The Night Circus has elements of fantasy and historical fiction, but really it is, as the author describes her own writing, a fairy tale. It chronicles the impossible but inevitable love of opponents in a game of magic. The story has many tangents—some of which are followed up and some of which seem to be red herrings. I think this was intentional on the part of the author to mirror the idea of going to a circus or a carnival and being caught up in and amazed by what you see. Morgenstern leads the reader through a fun house or maze that seems very complicated. But the heart of the story remains simple: a man and woman who have no business falling in love do and they have to struggle to come up with a way to stay together.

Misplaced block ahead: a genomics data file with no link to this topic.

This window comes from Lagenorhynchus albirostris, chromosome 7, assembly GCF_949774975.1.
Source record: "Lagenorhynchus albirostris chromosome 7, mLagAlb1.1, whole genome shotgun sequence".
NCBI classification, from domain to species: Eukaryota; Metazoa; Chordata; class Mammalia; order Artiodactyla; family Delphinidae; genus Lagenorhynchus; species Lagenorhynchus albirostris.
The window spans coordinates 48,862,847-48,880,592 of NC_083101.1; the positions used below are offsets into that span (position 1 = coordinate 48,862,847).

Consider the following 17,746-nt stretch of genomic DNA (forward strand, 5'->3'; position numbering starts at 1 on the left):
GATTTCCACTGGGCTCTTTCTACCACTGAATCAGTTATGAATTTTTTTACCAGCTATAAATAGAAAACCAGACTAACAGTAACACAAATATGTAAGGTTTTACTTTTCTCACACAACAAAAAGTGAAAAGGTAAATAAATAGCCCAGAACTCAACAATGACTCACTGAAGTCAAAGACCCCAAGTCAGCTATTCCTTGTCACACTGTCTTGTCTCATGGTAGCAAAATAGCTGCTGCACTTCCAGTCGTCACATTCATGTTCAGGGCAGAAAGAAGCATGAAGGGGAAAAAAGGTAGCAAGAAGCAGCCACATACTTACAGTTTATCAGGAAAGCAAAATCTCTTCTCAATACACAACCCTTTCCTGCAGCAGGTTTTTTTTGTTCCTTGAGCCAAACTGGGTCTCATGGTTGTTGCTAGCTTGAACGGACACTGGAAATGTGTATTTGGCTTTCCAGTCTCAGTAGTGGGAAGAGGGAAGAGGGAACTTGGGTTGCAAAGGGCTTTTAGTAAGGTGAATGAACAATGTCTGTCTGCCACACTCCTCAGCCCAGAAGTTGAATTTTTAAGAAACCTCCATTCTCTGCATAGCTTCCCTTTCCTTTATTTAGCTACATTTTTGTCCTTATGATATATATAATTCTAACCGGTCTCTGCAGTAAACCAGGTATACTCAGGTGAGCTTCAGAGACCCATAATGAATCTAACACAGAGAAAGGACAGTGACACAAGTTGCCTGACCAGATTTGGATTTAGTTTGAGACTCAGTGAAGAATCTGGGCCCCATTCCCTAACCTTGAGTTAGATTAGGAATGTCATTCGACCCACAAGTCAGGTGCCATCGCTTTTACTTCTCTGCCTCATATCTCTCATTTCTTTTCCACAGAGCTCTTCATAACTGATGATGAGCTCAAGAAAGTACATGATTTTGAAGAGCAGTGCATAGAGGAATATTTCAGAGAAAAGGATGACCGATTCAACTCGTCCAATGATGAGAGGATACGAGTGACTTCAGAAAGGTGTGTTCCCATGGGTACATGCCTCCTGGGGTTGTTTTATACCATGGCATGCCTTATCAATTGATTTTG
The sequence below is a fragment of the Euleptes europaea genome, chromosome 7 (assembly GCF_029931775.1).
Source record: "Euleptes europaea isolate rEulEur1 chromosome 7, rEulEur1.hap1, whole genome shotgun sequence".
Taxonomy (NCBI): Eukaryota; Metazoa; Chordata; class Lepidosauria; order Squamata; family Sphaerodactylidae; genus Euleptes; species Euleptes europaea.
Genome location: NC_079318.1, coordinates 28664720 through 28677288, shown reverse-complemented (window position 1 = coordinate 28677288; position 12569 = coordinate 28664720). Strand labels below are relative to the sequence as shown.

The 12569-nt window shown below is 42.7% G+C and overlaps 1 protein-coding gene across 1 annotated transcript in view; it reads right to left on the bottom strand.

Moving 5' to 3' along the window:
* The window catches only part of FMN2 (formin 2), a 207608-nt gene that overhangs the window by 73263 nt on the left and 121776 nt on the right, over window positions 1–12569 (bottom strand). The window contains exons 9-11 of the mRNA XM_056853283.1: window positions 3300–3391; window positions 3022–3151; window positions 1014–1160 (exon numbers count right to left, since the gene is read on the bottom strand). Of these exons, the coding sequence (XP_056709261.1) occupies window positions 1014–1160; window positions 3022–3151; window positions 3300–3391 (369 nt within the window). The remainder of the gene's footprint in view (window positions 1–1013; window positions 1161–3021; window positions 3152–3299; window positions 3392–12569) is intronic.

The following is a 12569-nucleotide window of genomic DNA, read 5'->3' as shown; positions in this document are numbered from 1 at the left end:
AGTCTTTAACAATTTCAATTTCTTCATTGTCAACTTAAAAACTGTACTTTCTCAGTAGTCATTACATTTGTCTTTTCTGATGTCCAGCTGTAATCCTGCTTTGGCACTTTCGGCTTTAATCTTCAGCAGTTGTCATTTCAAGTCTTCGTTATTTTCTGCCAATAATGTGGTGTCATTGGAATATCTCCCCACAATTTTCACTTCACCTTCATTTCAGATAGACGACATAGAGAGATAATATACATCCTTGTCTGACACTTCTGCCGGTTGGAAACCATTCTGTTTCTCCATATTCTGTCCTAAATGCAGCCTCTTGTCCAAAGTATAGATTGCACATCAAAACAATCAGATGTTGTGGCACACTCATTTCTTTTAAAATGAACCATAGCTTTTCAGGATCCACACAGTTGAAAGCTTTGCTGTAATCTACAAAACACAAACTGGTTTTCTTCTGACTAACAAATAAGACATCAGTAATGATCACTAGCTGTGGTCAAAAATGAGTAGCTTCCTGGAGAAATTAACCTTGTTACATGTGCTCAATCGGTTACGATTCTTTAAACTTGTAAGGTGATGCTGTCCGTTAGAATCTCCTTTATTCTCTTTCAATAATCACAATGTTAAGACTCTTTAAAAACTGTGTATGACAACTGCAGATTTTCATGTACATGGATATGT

As a reader, I was fully invested in the beautiful and mysterious world that Morgenstern created for the circus. I wanted to eat the fabulous dishes at Chandresh Lefevre’s Midnight Dinners and wear gowns that change colors to compliment the people I am standing closest to and never grow old (or at least age at an alarmingly slow rate) and see the contortionist who can bend in both forward positions and backward and be a patron of the circus that only opens at sundown and moves across the globe. The description, imagery, and word choice are absolutely fabulous throughout. I would recommend this to either an older teenager or at least one that is a very strong reader because the story and language are complex. However, this novel is extremely rewarding for the reader who is willing to continue to follow in the maze of the plot. It has many twists and turns, but often the writing and the descriptions are so spectacular that I did not want to put the book down.